An experimental 3D-printed dwelling made of local earth
With about 83 million people being added to the world’s population every year, mostly concentrated in the poorest countries, governments are now faced with a considerable challenge in implementing the 2030 Agenda for Sustainable Development, which seeks, among other things, to provide access for all to adequate, safe and affordable housing and basic services.
In this context, the implications of new constructive processes – of which 3D printing is currently the most advanced technology – are far-reaching. With the possibility to print a house in a small fraction of the time required by traditional processes, while also significantly reducing waste and emissions, a deep rethink of the concept of house becomes increasingly strategic.
With this in mind, and following the visions of both companies, MC A – Mario Cucinella Architects and WASP have therefore embarked in the conception and design of a new sustainable habitat that aims at proposing itself as an innovative housing concept. Such concept, named TECLA after a city imagined by Italo Calvino in “The Invisible Cities”, articulates upon the possibility of creating a new operational chain that bases its sustainable strategy on the elimination of waste along the process. The printing material chosen for the first prototype is local earth.
TECLA is conceived as a basic cell, whose shape and physical characteristics can change according to local climate and context, that can be varingly aggregated in order to better fit within the different locations. The prototype is built in Massa Lombarda (RA) is an example of how this concept might evolve and contaminate the space around it. It is composed of two domes compenetrating each-other and hosting a living open-space area and a bedroom space equipped with a small toilet. Outside, a small lake collects waste and rain waters to be reused for the garden, while another cell, featuring solar and thermal panels, provides clean energy to the building, thus potentially making of it a fully off-grid home.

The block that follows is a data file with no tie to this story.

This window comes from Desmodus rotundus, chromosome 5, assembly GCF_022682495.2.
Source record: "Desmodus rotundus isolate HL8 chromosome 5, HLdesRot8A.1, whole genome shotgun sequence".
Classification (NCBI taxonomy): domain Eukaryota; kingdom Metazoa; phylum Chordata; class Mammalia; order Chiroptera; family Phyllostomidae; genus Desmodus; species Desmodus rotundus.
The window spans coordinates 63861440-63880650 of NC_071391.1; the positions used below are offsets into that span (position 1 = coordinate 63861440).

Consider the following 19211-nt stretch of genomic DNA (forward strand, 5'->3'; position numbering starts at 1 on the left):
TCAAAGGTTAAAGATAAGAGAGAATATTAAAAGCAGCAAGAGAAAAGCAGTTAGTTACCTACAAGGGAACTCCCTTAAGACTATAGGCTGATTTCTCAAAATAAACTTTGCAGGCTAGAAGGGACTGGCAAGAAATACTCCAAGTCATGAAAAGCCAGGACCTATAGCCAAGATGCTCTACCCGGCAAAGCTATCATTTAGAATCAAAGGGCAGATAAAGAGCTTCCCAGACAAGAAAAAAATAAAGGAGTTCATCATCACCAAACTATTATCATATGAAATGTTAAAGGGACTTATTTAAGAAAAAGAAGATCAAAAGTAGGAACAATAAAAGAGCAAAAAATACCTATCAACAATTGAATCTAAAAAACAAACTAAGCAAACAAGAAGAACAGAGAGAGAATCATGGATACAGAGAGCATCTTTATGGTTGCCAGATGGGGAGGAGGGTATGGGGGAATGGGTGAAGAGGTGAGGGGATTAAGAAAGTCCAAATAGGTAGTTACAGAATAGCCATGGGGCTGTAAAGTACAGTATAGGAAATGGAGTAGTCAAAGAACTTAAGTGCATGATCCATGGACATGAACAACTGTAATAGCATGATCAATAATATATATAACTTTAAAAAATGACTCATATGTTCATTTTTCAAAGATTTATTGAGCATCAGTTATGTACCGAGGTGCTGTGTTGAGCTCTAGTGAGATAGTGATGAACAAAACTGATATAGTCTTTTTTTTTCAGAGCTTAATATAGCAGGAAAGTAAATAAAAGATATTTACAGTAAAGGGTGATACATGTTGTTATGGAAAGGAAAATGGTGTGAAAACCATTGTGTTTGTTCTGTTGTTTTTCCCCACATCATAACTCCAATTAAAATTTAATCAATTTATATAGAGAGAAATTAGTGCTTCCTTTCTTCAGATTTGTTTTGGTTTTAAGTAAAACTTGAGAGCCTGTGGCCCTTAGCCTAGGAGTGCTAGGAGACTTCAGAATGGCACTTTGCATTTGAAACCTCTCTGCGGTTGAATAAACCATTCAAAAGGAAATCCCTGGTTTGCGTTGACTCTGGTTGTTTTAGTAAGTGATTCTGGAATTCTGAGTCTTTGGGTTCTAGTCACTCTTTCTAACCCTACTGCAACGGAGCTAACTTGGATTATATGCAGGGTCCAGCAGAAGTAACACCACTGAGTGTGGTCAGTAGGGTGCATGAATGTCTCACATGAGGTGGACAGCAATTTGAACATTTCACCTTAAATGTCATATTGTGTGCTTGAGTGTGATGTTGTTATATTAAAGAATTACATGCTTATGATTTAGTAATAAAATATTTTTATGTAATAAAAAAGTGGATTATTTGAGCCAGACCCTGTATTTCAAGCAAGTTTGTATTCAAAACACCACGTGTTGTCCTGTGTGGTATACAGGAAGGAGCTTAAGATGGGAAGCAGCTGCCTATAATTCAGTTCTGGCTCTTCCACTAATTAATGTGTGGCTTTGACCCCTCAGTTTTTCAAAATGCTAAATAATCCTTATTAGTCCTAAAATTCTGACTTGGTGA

Prototype: TECLA – Technology and Clay – Via Castelletto 104/06, Massa Lombarda, Ravenna, Italy
Prototype Typology: 3D Printed Ecologic House
Architectural and Furniture Design: Mario Cucinella Architects, Bologna, Italy
Architectural and Furniture Design Team: Mario Cucinella Architects: Mario Cucinella (Founder and creative director) Augusto Barichello, Irene Giglio (project manager)
Sustainability Research: SOS – School of Sustainability, Bologna (Postgraduate Training Center founded by Mario Cucinella) Lorenzo Porcelli, Stefano Rosso, Lori Zillante
3D Multi-Printer Technology Project: WASP, Massa Lombarda, Ravenna, Italy
3D Multi-Printer Technology Project Info: 200 printing hours, 7000 G-codes, 350/12 mm layers, 150 km of extrusion, 60 cubic meters of natural materials for less than 6 kW of average electricity consumption.
3d model/Images: SOS – School of Sustainability, Bologna, Italy
Phisical model: WASP, Massa Lombarda, Ravenna, Italy
Visual: Mario Cucinella Architects, Bologna, Italy
Construction site photo WASP, Massa Lombarda, Ravenna
Photos: Iago Corazza
Landscape Setting Project: Frassinago, Bologna, Italy
Self-Supporting Structure Project: Milan Ingegneria, Milan, Italy
Lighting Project: Lucifero’s, Bologna, Italy
Construction: WASP, Massa Lombarda, Ravenna, Italy; TER Costruzioni, Bologna, Italy
Construction supervision and Safety Management: WASP, Massa Lombarda, Ravenna, Italy
Structure infilling material: Local soil
Clay quantity per unit: 60 cbm
Infilling optimization in 3D printing phase: Mapei, Milan, Italy
Infilling biomaterial: Rice House, Andorno Micca, Biella, Italy
Earthen floor: Primat, Occhieppo Inferiore, Biella, Italy
Doors and windows: Capoferri Serramenti, Adrara San Martino, Bergamo, Italy
Wood finishes: Imola Legno, Imola, Bologna, Italy
Table recycled wood: Saib, Caorso, Piacenza, Italy
Fabrics: Orange Fiber, Catania, Italy
Seats: Officine Tamborrino, Ostuni, Brindisi, Italy
Net Area: 45 sqm
Gross Area: 60 sqm